Surprise of the day: university is a challenging experience. For some people, these years are the most trying of their life so far. We all know that balancing countless assignments, family responsibilities, a social life, extra-curricular activities, a part-time job, figuring out future plans, etc… can bring us to a breaking point.
So, when Sunday morning comes along, I know many of us are tempted with the possibility of sleeping in, or taking a few hours for a much-needed break. I know! I have to force myself out of bed on a Sunday morning, exhausted from a week’s worth of schoolwork and thinking about how unprepared I am to sing in the choir and teach my Grade 1 and 2 Sunday School class.
But, through it all, those two hours on a Sunday morning give me hope. Those two hours on a Sunday morning, if I allow them, shift my focus and bring it back to where it needs to be. Those two hours are worth far more than any earthly obligation.
The joy that we receive each Sunday when we meet Christ at the chalice cannot compare to any earthly responsibility, accomplishment, or treasure. Liturgy is the closest we will ever get on this earth to heaven. You and I both understand how important this is.
Why then, do we arrive to Liturgy late and leave early? Why do we shove it somewhere on our weekly to-do lists? Why do we go to church and think about other things the whole service, barely noticing that the great Mystery that is unfolding before us? I, for one, am so guilty of everything on that list. Life is difficult, and no one is perfect.
I pray that even, during all the busyness of this world, we will never forget that the Liturgy is a great gift that God has given us. The priest, during the anaphora, says these words that always catch my attention: “We also thank You for this liturgy which You are pleased to accept from our hands, even though You are surrounded by thousands of Archangels and tens of thousands of Angels, by the Cherubim and Seraphim, six-winged, many-eyed, soaring with their wings.” May we never forget to thank God for the church services He has given us.
I think that the first step to thanking Him is being there, not only being physically present but also present with our whole being. Next time you attend Divine Liturgy, I encourage you to consider the words of the Cherubic Hymn, a hymn that many of us have heard our whole lives. It begins with the following words: “We who mystically represent the Cherubim.” I have also heard: “We who mystically image the Cherubim.” Regardless, when you pray this hymn you understand that what happens during the Divine Liturgy is absolutely awe-inspiring, and beyond comprehension.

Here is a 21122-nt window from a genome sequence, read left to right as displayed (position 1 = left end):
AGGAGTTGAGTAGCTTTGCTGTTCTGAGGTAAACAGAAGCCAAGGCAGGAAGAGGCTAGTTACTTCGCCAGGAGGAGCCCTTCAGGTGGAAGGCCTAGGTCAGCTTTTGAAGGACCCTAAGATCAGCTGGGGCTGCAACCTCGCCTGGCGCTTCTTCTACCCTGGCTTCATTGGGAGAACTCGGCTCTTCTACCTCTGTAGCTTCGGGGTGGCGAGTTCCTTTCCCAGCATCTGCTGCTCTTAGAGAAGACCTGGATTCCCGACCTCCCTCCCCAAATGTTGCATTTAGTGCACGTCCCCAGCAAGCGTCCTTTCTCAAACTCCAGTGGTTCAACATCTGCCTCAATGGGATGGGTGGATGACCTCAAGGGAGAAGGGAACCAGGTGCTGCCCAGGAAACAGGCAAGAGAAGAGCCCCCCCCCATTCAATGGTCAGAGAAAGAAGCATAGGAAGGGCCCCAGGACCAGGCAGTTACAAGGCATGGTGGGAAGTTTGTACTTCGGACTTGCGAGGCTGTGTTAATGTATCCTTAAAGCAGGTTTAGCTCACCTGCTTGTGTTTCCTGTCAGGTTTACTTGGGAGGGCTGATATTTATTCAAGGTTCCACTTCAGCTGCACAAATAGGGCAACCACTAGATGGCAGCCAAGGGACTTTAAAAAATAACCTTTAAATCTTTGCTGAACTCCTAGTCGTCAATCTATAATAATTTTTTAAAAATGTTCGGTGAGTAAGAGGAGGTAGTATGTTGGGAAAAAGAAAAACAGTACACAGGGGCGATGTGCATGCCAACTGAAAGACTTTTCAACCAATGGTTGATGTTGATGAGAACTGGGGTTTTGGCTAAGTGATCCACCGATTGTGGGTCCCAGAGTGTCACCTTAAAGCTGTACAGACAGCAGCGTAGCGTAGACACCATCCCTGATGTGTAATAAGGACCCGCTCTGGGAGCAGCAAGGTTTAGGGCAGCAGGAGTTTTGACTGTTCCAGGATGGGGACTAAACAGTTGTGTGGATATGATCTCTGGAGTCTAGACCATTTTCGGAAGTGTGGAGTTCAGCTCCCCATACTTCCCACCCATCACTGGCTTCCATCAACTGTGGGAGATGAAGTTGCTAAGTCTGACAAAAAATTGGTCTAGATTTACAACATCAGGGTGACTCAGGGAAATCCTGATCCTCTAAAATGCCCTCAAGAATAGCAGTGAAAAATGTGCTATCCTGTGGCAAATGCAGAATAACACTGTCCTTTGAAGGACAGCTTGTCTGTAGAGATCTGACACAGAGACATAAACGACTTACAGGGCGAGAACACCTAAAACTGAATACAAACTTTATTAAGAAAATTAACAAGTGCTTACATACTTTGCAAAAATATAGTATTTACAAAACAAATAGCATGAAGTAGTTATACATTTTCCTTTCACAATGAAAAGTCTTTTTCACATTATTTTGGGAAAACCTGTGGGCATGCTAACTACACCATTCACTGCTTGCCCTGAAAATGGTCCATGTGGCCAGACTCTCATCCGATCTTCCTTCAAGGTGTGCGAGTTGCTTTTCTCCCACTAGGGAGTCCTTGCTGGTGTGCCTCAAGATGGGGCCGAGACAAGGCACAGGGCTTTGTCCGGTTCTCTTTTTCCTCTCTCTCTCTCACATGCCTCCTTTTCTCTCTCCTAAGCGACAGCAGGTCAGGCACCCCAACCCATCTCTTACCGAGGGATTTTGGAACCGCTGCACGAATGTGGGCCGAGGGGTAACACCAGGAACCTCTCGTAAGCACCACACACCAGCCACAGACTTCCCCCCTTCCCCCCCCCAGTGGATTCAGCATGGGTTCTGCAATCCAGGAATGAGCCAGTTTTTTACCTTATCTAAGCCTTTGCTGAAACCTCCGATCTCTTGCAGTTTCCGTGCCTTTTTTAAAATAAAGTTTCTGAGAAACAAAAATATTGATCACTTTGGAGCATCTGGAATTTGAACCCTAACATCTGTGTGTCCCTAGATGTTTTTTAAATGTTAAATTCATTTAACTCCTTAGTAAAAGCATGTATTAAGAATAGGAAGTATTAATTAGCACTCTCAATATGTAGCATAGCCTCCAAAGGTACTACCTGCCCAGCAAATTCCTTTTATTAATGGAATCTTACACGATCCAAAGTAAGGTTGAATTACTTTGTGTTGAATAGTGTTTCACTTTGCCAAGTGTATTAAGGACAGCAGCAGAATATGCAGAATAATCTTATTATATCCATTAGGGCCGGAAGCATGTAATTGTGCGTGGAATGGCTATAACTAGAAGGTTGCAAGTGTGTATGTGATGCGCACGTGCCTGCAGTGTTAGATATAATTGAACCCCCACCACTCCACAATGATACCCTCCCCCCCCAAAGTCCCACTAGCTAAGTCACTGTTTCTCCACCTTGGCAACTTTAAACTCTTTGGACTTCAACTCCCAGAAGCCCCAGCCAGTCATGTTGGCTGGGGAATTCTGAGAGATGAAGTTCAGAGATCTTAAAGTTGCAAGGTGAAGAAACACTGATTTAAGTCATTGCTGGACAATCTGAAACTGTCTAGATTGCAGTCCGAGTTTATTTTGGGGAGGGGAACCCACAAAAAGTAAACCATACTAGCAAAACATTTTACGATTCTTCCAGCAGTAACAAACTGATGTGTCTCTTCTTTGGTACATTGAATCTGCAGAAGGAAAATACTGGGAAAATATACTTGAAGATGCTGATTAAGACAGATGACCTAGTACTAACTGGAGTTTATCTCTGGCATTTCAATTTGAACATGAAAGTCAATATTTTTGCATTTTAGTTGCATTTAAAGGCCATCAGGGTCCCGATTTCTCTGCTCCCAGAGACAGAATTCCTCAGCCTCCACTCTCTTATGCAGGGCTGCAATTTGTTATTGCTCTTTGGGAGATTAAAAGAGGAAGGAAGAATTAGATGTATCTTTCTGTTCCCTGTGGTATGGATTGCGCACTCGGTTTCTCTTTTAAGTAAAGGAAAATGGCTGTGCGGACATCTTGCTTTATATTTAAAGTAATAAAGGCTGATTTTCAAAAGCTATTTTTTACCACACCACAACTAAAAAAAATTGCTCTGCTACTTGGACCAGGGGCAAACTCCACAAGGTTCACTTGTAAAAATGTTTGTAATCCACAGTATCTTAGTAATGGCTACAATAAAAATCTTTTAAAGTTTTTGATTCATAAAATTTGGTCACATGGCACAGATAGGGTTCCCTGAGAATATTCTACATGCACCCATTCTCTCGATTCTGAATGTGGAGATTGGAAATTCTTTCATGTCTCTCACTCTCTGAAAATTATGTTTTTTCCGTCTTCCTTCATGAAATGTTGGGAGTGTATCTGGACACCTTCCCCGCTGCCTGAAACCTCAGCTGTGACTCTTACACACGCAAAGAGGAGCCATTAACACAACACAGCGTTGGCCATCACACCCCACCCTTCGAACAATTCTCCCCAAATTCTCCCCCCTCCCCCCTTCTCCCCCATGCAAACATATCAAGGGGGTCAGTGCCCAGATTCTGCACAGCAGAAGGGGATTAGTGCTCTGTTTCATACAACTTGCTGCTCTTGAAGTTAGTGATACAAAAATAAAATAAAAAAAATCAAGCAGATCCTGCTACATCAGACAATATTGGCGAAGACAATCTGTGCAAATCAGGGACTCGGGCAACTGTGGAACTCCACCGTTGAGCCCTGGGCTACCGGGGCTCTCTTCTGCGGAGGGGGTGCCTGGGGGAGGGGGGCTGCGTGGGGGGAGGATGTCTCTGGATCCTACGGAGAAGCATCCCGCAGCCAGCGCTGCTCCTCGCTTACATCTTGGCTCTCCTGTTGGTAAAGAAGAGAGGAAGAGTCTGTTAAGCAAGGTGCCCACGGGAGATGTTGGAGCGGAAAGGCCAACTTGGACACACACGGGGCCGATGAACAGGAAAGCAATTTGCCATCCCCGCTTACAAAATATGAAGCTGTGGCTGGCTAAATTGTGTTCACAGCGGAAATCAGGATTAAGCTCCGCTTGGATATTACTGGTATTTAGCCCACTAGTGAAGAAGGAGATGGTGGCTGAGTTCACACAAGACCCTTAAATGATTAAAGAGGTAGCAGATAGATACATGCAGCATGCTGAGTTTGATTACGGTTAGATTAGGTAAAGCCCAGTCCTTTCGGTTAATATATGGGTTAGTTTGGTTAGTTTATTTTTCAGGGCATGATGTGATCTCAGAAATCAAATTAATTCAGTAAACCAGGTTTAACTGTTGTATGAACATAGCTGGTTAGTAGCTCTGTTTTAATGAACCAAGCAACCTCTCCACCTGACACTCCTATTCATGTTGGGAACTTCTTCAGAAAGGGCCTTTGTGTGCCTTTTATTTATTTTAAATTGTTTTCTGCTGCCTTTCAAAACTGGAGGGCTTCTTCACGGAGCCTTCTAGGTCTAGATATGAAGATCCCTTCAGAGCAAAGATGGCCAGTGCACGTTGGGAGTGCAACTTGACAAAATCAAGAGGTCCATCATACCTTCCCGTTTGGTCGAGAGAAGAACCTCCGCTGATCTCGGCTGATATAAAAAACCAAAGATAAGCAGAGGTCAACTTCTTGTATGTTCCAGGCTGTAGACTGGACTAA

There is nothing on earth higher, greater, or more holy than the Divine Liturgy; nothing more solemn, nothing more life-giving.” – St. John of Kronstadt
I don’t want to pretend that I am perfect, or have my life completely figured out, because really I don’t. For now, the best advice I could honestly give you, from one typical student to another, from one Orthodox Christian to another, is this: church should not be one part of our life, it should be our life. Maybe it seems like a very basic reminder, but sometimes we all forget that church needs to be our number one priority, because someday that party isn’t going to matter, the grade you got on that midterm isn’t going to matter, but your faith will.
Finally, for those of you right now who are struggling with studying for midterms (I know I am) or facing any other trials, I would like to leave with you one of my favorite Bible verses:
Peace I leave with you, My peace I give to you; not as the world gives do I give to you. Let not your heart be troubled, neither let it be afraid. – John 14:27
Anastasia Lysack in her third year of her Music degree at the University of Ottawa. She attends Christ the Saviour Orthodox Church in Ottawa, where she teaches Sunday School and sings in the choir. In her spare time, she enjoys reading, volunteering, and visiting just about any coffee shop in the city of Ottawa.